Heads of Terms

Are you about to buy or sell a commercial property? Have you considered the importance of Heads of Terms?

Are you about to buy or sell a commercial property? Have you considered the importance of Heads of Terms?

Heads of Terms are the first step in any commercial property transaction. Whether you are buying commercial property or selling commercial property this key document will assist you in negotiating the most important terms of your sale or purchase, and will record the terms agreed between you and the other party. This will prevent confusion and identify potential “deal breakers” before you incur significant time and costs.

A commercial property agent will usually prepare the first draft Heads of Terms on behalf of the seller. However, both the buyer and the seller should also take advice from a solicitor and a surveyor before agreeing to any Heads of Terms as the terms agreed at this stage will determine the contents of the legal documentation.

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Here are 6 key terms that should be considered for any sale or purchase of commercial property. If you are taking or granting a lease of commercial property instead please see Taking a Business Lease.

Description of the property

The property being sold and purchased should be described by both full address and HM Land Registry title number, if registered. A plan showing the property should also be annexed to the Heads of Terms although a seller may not want to go to the expense of having a plan prepared at this stage if a plan is not already readily available for use.

The Heads of Terms should also set out whether the property is being sold with vacant possession or subject to any leases.

Purchase Price

The purchase price should be set out in both words and figures. The Heads of Terms should also record the amount of the deposit to paid at exchange of contracts, with the balance being payable on completion of the transaction.

Where a property or piece of land being sold also has development potential, the seller may require an overage payment. This is a second sum of money due from the buyer to the seller on the completion of certain conditions or events e.g. obtaining planning permission for the property. Overage provisions are extremely complicated and these should never be agreed in principle without taking legal advice. Once Heads of Terms are agreed the expectation is that both parties will stick to the recorded agreement and if you try to negotiate such terms after the event the other party may not be very forthcoming.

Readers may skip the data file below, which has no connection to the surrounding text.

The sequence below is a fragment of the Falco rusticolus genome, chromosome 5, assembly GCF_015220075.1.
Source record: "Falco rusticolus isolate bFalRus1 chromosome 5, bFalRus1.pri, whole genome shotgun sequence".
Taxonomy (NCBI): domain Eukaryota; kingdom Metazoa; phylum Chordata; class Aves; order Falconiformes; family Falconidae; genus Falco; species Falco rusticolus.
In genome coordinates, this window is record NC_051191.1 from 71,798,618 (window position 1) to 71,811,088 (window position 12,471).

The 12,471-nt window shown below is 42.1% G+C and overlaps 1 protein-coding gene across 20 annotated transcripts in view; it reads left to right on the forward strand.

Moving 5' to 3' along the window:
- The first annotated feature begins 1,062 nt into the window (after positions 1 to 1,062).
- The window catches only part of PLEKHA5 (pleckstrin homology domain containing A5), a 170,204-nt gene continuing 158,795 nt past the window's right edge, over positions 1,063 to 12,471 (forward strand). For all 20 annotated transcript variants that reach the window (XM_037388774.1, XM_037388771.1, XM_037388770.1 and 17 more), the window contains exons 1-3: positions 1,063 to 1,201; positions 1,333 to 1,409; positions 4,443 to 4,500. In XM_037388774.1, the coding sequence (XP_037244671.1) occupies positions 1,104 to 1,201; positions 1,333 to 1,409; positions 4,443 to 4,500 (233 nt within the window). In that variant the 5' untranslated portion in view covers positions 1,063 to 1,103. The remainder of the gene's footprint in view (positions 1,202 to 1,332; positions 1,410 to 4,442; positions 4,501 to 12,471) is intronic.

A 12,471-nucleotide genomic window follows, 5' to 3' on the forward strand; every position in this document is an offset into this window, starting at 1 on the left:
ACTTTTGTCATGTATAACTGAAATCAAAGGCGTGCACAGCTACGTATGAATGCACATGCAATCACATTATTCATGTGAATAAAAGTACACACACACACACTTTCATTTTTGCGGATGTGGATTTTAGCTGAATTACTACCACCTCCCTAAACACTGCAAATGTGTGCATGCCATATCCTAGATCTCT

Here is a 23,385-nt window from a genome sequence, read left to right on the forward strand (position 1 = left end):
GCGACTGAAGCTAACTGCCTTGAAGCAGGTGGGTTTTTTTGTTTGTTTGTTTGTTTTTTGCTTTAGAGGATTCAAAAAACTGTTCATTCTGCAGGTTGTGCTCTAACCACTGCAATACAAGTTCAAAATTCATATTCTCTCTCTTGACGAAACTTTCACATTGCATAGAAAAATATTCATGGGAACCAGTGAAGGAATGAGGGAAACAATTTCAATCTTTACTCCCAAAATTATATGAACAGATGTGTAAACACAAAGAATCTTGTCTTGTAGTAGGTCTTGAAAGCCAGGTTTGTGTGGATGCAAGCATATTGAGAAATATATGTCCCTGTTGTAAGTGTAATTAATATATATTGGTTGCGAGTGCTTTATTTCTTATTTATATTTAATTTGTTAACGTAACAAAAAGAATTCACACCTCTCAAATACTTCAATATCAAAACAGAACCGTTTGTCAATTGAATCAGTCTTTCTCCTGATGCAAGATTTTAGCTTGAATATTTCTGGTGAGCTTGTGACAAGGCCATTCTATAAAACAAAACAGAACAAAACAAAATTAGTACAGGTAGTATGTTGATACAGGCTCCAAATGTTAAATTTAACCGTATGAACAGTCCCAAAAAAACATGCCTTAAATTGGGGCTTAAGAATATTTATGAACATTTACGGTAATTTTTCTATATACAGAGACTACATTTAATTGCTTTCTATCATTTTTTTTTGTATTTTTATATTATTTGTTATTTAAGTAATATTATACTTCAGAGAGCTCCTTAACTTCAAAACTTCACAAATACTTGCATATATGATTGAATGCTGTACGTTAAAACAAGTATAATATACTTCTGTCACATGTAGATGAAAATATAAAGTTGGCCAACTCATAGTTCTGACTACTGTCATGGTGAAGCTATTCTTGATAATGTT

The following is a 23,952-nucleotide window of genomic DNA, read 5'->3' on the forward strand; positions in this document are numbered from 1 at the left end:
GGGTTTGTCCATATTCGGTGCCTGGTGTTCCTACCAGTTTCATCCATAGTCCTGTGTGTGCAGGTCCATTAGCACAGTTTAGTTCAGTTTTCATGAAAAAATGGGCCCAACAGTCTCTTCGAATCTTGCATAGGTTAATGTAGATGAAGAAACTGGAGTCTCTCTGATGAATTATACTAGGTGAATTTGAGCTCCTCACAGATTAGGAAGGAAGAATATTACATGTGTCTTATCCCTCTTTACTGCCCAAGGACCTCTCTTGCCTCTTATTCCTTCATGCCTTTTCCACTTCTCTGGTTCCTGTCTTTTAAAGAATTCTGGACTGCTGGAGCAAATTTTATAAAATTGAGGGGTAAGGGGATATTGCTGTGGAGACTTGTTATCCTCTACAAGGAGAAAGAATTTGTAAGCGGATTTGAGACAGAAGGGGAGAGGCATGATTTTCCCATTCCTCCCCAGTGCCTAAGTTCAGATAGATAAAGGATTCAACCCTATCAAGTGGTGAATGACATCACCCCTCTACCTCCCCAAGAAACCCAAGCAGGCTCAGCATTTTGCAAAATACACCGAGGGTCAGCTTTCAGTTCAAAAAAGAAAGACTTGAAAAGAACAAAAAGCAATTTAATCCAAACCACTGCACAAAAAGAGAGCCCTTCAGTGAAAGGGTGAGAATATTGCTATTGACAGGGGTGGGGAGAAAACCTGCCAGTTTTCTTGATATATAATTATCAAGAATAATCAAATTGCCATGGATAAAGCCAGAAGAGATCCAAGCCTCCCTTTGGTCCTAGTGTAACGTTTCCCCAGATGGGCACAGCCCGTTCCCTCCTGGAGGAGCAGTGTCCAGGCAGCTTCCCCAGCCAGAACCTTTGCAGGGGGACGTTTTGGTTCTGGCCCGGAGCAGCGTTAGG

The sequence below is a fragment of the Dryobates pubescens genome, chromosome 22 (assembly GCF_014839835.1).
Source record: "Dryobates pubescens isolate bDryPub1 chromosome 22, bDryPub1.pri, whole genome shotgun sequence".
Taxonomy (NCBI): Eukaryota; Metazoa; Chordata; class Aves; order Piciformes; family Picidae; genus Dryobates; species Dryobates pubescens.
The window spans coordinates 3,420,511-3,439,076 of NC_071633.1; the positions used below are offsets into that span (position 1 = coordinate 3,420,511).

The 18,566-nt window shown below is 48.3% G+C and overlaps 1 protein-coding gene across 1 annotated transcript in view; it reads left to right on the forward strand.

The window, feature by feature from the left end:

Rights, Reservations and Restrictions on Use

If only part of a property is being sold, rather than a whole property, the seller will likely want to reserve rights to benefit the land being retained over the property being sold. This may include rights of way and rights to connect into and use service media. In addition, the seller may want to limit how the buyer can use the property being sold in order to restrict any impact on the seller’s retained land. Whilst such clauses are beneficial to a seller a buyer will need to make sure that any such reservations and restrictions on use will not impede his intended use and plans for the property.

The seller may also need to grant rights over the land that is being kept in order that the buyer has any rights necessary for the proper use and enjoyment of the property.

Conditions for Completion

Sometimes, completion of the transaction will be conditional upon specific events. For example, a buyer may only be purchasing a property because of its development potential, in which case it may be a condition of completion that planning permission is obtained for the property. Other typical conditions may include financial considerations (e.g. obtaining suitable finance).

Transaction timetable

It is often very useful to set out a timetable for the transaction which will set out target dates for key stages. Sometimes this is limited to target dates for exchange and completion. However, a timetable can also set out target dates for other stages, such as the seller’s solicitor sending the draft contract documentation to the buyer’s solicitor, and the buyer’s solicitor returning his comments on this. Whilst such dates are not legally binding, this can be a good way of keeping the transaction moving forward.

Tax considerations

The Heads of Terms will need to set out whether the purchase price is subject to VAT and also any agreements or apportionments in relation to capital allowances. For more information on these points please see VAT, SDLT and Capital Allowances.

Are Heads of Terms legally binding?

The whole point of Heads of Terms is that they are not legally binding. Otherwise this goes against their very function and would leave the parties with a binding contract that would not properly protect the parties’ interests. Heads of Terms should therefore be marked ‘subject to contract’ and contain a clause confirming that they are not intended to be legally binding, except perhaps for clauses as to confidentiality.

However, it is worth remembering, that once you have agreed to Heads of Terms, the other party may not be very happy if you attempt to renegotiate or change terms further down the line. They are likely to simply say no to you. So, take legal advice early, preferably before you agree to Heads of Terms, and don’t underestimate the sticky position you might find yourself in if you do not!

For more information on Heads of Terms of buying commercial property...

Please do not hesitate to contact an Everyman Legal Solicitor on 01993 893620 for a free discussion or email

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